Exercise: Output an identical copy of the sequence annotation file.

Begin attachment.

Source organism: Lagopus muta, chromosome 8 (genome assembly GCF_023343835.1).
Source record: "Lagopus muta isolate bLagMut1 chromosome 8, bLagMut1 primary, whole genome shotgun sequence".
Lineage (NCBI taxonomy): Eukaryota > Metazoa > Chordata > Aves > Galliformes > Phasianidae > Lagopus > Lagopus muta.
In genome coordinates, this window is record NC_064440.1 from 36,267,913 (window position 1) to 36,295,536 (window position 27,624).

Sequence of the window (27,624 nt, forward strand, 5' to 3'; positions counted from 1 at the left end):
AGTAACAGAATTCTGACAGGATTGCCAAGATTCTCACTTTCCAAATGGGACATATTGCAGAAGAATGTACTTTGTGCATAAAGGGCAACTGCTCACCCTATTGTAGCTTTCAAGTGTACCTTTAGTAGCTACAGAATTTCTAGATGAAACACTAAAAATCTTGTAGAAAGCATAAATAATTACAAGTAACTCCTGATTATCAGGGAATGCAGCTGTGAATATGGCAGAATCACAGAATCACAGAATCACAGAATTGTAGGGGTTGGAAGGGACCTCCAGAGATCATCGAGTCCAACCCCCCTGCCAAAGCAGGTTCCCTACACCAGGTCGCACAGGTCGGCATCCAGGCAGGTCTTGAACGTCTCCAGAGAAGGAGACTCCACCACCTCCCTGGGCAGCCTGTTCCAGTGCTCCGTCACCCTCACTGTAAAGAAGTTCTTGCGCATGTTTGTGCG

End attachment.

Source organism: Lagopus muta, chromosome 8 (genome assembly GCF_023343835.1).
Source record: "Lagopus muta isolate bLagMut1 chromosome 8, bLagMut1 primary, whole genome shotgun sequence".
Lineage (NCBI taxonomy): Eukaryota > Metazoa > Chordata > Aves > Galliformes > Phasianidae > Lagopus > Lagopus muta.
In genome coordinates, this window is record NC_064440.1 from 36,267,913 (window position 1) to 36,295,536 (window position 27,624).

Sequence of the window (27,624 nt, forward strand, 5' to 3'; positions counted from 1 at the left end):
AGTAACAGAATTCTGACAGGATTGCCAAGATTCTCACTTTCCAAATGGGACATATTGCAGAAGAATGTACTTTGTGCATAAAGGGCAACTGCTCACCCTATTGTAGCTTTCAAGTGTACCTTTAGTAGCTACAGAATTTCTAGATGAAACACTAAAAATCTTGTAGAAAGCATAAATAATTACAAGTAACTCCTGATTATCAGGGAATGCAGCTGTGAATATGGCAGAATCACAGAATCACAGAATCACAGAATTGTAGGGGTTGGAAGGGACCTCCAGAGATCATCGAGTCCAACCCCCCTGCCAAAGCAGGTTCCCTACACCAGGTCGCACAGGTCGGCATCCAGGCAGGTCTTGAACGTCTCCAGAGAAGGAGACTCCACCACCTCCCTGGGCAGCCTGTTCCAGTGCTCCGTCACCCTCACTGTAAAGAAGTTCTTGCGCATGTTTGTGCG